One of the best features of financial markets is the diversity in which participants can succeed. And while there is much debate over which strategy works the best, a better approach is to determine which works the best for you. Because if you aren’t aligned philosophically with an investment strategy, it will always feel like a left shoe on a right foot.
One such strategy is day trading, and despite what you may hear from the naysayers, it’s absolutely possible to achieve success trading stocks. It’s just really hard to do it consistently. So, let’s discuss five key traits that you’ll need to master before taking the plunge into the hyper-competitive world of day trading.
The first is discipline. Traders are process-driven and methodical, and they almost never shoot from the hip. They stick to what works for them and will only adjust their repertoire after intense analysis and testing. They don’t throw in the towel after a cold streak, nor do they relax after big wins. Traders keep trading - no matter what.
This discipline necessitates treating their craft like a business rather than a hobby. It’s no different than how a professional athlete views their sport relative to someone who does it for fun. They also invest considerable time and money into risk controls, technology, data, analytics, and access to news flow.
The second skill is suppressing all emotion. Successful traders rarely panic or ride waves of euphoria. Nor do they don’t waste time agonizing over past mistakes. Emotions are viruses, so successful ones do whatever they can to keep a clear head through all markets because traders keep trading – no matter what.
The third is patience. Think of traders as predators and financial markets as jungles. The predators that live the longest know when to strike but also when to pass because some risks are not worth taking.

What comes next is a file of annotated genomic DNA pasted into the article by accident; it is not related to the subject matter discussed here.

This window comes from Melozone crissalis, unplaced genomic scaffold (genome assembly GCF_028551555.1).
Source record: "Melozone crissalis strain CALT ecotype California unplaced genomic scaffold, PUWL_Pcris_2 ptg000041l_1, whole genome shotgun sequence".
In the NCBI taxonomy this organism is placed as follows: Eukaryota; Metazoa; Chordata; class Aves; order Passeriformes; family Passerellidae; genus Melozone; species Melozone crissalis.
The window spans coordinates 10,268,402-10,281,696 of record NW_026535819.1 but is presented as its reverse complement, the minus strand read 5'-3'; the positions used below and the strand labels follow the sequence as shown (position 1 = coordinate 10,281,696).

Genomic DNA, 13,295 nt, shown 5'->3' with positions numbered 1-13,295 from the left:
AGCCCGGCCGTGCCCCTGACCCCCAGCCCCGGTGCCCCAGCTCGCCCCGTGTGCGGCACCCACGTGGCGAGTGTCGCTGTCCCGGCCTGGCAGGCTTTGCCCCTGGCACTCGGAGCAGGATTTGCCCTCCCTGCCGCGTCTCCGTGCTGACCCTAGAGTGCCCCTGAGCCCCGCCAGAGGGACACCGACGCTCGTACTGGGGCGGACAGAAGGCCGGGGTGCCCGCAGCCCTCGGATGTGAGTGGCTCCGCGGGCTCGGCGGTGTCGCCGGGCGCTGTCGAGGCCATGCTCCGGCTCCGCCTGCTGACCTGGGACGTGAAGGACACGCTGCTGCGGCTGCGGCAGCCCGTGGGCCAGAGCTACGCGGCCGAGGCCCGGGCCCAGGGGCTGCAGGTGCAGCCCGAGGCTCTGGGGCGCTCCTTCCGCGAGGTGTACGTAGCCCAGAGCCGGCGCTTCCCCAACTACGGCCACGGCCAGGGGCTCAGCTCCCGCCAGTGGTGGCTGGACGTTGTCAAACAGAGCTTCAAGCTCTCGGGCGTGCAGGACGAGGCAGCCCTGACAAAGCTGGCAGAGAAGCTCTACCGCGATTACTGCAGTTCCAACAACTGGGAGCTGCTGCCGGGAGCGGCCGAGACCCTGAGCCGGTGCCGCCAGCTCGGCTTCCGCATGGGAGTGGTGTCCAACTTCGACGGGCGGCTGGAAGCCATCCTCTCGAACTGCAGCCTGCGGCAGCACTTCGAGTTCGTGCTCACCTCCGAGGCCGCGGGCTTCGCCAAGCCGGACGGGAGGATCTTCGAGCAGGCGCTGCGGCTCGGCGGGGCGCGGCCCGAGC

It could be the size of the prey or those funny looking spots on its back that serve as a warning. Traders take these cues seriously and would rather wait for the next meal to walk by than to risk severe indigestion. If they can’t find what they’re looking for, rather than roll over and die, they look for meals elsewhere because traders keep trading – no matter what.
The fourth is passion. Successful traders work just as hard off the court as on. They do painfully boring administrative tasks like maintaining logs that chronicle every single trade. These are then analyzed repeatedly to look for ways to improve their processes. They wake up before the sun rises and work late. This love for the game keeps them focused during the good times and motivated through the bad times because traders keep trading – no matter what.
And while it may sound a bit cliché, money is rarely the primary motivator. Successful traders are intensely competitive people, and what drives them more often than not is winning more than adding another comma to their bank accounts.
The fifth is an edge. Successful traders see things that others do not or cannot. It could be a pattern in stock prices or the ability to interpret news differently. They also do whatever they can to keep their edge. It’s no different than Google encrypting their source code or Coca Cola patenting its formulas for sodas (unrelated, soccer star Cristiano Ronaldo snub sees Coca-Cola market value fall by $4bn). But they also have the wherewithal to walk away from an edge the second they realize it’s gone. Success in financial markets attracts competitors, and very few trading strategies work forever.